Throughout The Car Industry
Review of the 2016 Chevrolet Trax: The Better Buick?
In the ever expanding world of automotive sales, it seems that everyday there is another car or truck vying for a piece of the market. Some months it seems like there are new sports sedans every day, some times it's full-sized trucks, sometimes it seems like there're three more 600-horsepower sports cars on the market. This week, however, there is yet another contender in the very new, but very quickly expanding, mini-SUV segment. This class already includes such vehicles as the Honda HR-V, Jeep Renegade, Mazda CX-3, Nissan Juke, and the Buick Encore. The newest edition comes from Buick's sister company, Chevrolet. It seems GM felt the Encore wasn't enough to represent the General, and perhaps they were right. Chevy has a bit more name recognition among younger buyers despite General Motor's recent attempts at renovating Buick's image with commercials starring a good-looking man partying it up at sophisticated locales with equally attractive young women commenting on the man and his exciting ride that they are surprised to find out is, in fact, a Buick. So as a little insurance, GM release what is essentially a rebadged Encore in a Chevy package, called the Trax.
This isn't new territory, as they've been selling twin models of cars under different badges for decades. The Camaro/Firebird twins are the most famous pair, but there is no shortage of examples out throughout history. This time around, however, the Trax is in some ways better, and worse, than its kissing cousin. In its own right, the Trax offers what seems to be all the rage in the auto industry these days: Small economical transportation that comes with higher ground clearance. Call it American insecurities, or Soccer-Mom Syndrome, but since the 1990s, the U.S. has been obsessed with the SUV. And while there was a hiatus when gas prices shot up to $4+ per gallon, now that they are lower again, we are seeing a rise of the SUV one more time. This time, though, it seems like people have at least been smart enough to focus on fuel economy, just in case we see another spike. The Trax is a perfect example of that thinking. It is essentially a Chevy Sonic, but taller.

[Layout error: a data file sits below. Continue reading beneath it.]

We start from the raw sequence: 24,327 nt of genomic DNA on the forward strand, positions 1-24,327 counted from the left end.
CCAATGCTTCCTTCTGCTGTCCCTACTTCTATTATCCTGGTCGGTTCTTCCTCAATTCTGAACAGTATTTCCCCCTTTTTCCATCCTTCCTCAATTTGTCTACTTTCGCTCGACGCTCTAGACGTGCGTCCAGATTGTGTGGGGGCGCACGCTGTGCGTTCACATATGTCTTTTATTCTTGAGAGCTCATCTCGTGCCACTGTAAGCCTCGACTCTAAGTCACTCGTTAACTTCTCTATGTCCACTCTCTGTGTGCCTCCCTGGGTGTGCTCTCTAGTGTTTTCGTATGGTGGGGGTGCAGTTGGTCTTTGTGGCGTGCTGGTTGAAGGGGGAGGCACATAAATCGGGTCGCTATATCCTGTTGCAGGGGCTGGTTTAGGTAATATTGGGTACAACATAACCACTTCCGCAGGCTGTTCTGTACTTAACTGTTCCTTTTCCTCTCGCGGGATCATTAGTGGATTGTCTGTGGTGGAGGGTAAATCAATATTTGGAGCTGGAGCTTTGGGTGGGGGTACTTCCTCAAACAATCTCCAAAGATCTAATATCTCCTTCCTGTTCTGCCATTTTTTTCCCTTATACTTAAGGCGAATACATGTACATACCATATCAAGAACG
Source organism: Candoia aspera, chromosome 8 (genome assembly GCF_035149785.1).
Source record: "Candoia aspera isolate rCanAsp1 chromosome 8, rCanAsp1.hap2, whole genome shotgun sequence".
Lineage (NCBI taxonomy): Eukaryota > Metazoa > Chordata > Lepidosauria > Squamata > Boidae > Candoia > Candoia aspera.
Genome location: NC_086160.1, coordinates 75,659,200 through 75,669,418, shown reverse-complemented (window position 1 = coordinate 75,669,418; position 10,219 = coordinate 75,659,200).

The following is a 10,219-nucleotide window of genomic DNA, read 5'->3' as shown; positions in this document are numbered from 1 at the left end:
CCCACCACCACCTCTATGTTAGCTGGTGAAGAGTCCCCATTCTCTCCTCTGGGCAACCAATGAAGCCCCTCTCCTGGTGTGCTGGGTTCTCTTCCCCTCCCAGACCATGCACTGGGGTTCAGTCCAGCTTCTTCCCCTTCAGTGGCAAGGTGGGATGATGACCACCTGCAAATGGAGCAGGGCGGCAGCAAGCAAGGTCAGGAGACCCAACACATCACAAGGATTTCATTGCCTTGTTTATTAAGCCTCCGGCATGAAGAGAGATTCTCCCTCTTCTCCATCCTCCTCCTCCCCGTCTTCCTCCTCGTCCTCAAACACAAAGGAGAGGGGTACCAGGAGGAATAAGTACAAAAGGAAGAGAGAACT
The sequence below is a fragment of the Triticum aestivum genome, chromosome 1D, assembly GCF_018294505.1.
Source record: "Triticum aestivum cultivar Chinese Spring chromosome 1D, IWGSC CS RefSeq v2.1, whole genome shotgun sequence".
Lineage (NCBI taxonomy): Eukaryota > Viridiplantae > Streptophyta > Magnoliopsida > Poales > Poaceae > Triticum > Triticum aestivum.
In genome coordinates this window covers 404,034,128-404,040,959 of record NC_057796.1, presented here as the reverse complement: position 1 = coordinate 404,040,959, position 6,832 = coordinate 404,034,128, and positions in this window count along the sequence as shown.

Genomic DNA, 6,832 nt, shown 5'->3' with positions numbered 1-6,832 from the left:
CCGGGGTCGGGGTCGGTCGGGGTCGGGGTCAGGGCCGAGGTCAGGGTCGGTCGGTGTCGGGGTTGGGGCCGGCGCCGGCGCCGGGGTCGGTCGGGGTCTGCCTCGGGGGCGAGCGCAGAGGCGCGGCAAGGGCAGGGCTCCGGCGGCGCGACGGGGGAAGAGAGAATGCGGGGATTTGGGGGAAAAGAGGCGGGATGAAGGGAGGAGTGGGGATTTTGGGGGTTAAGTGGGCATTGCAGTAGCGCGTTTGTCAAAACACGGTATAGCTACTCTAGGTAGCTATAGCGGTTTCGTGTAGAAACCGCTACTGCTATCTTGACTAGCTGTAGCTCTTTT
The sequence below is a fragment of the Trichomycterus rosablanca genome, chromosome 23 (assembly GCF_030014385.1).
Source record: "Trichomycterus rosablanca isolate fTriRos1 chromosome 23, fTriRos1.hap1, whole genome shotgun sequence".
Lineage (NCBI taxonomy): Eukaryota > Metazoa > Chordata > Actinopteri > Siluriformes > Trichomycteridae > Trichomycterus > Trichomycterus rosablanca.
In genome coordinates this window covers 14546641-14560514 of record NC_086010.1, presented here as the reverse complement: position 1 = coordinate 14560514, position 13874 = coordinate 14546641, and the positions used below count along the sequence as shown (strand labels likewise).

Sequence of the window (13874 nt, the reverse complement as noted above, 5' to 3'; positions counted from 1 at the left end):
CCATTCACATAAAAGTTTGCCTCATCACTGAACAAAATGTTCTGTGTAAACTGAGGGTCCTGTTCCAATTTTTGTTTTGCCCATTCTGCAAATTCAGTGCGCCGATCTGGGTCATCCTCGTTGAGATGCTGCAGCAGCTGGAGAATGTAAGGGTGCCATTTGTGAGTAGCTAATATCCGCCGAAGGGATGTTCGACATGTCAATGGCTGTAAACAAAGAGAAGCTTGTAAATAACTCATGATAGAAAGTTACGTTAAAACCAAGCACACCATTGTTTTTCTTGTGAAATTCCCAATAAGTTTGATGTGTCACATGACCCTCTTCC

While looking small on the outside, the Trax does look fairly aggressive, compared to some of its competitors. Flared fenders and the just-right stance give the impression that the Trax can handle whatever you have in mind, despite its diminutive stature. Road trip? The little Chevy does offer quite a bit of space for people and cargo inside, to the tune of 48.4 cubic feet, and, thanks to a rear seat that can fold 60/40 and a front passenger seat that can fold completely down, there is plenty of ways to fit anything from a drum set to a kayak in there. It has large doors, and even allows multiple six-foot humans to comfortably occupy the car at the same time. The interior of the Trax is pedestrian, but does come with some fun optional features. A rear vision camera, OnStar with 4G LTE and a built-in WiFi hotspot, 10 standard air bags, cruise control, 6-way power driver seat, steering-wheel mounted audio and phone controls, remote start, even heated front seats are optional. The infotainment system is straight from the Chevy Sonic, and very slow to respond, which will no doubt irritate plenty of customers that are used to having their iPhone 6S almost read their mind.